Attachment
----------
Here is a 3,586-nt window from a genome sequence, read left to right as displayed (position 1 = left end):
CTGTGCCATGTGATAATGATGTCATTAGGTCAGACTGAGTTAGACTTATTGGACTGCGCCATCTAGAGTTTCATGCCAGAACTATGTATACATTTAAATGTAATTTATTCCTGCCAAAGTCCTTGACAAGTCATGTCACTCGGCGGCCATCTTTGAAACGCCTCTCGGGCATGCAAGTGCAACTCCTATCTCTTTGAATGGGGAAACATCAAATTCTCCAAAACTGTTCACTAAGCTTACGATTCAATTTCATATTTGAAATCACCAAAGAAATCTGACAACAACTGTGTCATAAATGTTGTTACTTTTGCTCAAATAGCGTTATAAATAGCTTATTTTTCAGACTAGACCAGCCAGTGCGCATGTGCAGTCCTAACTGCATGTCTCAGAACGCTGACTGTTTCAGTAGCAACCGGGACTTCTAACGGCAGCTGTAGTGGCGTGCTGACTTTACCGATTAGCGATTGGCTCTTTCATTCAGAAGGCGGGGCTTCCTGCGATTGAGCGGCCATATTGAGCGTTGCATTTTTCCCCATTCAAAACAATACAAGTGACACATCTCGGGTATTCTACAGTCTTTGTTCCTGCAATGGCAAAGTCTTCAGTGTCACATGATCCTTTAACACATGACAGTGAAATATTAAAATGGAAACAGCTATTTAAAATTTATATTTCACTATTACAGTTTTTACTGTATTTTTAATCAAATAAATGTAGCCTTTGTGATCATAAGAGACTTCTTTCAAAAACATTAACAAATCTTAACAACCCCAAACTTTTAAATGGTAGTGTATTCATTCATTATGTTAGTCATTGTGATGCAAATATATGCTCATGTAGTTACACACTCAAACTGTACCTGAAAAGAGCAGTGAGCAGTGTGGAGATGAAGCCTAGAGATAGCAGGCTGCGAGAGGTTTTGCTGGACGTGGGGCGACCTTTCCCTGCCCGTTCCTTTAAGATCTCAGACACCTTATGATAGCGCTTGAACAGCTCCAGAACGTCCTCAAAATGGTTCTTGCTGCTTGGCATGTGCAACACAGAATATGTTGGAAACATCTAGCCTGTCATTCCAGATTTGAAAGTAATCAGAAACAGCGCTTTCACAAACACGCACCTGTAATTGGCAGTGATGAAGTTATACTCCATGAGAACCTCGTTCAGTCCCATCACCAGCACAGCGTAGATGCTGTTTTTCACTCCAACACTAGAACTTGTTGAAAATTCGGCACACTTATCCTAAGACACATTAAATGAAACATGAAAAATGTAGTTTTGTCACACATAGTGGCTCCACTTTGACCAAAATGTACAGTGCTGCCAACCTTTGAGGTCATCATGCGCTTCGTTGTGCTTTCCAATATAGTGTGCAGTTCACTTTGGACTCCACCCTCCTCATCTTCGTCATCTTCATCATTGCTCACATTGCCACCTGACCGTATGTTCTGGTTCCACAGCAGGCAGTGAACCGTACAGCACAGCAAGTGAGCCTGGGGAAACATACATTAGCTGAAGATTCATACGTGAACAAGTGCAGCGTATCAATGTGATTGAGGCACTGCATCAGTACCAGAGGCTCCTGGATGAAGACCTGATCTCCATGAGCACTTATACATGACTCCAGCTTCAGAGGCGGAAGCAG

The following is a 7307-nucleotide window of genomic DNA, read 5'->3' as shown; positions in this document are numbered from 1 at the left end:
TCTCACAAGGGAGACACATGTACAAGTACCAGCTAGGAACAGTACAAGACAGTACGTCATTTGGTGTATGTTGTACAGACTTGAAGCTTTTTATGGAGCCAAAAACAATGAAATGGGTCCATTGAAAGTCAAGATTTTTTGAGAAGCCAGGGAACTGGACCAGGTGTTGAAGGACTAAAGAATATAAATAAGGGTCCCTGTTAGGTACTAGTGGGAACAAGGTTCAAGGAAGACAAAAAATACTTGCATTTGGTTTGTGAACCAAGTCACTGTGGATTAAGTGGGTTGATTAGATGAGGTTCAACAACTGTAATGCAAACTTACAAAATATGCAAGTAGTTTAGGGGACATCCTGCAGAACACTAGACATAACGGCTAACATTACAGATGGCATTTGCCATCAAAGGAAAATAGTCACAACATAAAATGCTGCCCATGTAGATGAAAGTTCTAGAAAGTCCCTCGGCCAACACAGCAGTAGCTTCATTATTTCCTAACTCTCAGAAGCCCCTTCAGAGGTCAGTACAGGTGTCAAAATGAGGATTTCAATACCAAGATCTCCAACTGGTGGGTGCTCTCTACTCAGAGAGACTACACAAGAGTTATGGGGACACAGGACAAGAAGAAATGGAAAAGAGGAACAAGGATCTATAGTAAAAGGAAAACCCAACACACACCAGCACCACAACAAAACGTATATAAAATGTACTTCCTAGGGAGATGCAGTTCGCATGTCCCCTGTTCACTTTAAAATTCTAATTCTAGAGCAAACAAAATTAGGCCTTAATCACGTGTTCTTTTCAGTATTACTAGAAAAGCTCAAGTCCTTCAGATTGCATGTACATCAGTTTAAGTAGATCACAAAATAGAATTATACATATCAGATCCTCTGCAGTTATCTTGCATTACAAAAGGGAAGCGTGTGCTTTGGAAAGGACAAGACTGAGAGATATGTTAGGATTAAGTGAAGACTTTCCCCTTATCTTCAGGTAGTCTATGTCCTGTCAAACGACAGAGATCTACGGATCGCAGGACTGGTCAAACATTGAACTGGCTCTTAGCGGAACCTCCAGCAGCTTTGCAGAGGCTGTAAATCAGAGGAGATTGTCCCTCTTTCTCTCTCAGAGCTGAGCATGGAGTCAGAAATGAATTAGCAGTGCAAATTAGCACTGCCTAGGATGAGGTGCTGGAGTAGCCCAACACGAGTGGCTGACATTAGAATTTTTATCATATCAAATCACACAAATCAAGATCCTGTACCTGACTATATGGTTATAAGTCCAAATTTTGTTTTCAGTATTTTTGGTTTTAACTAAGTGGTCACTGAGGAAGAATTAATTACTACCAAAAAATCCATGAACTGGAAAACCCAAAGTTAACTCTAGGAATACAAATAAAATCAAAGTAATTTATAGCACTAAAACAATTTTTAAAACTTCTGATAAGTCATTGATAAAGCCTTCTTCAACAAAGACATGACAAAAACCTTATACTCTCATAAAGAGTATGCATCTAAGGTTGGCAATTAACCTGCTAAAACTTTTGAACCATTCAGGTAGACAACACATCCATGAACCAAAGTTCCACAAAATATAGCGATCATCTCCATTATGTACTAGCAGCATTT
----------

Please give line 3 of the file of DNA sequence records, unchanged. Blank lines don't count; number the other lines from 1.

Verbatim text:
The following is a 7307-nucleotide window of genomic DNA, read 5'->3' as shown; positions in this document are numbered from 1 at the left end: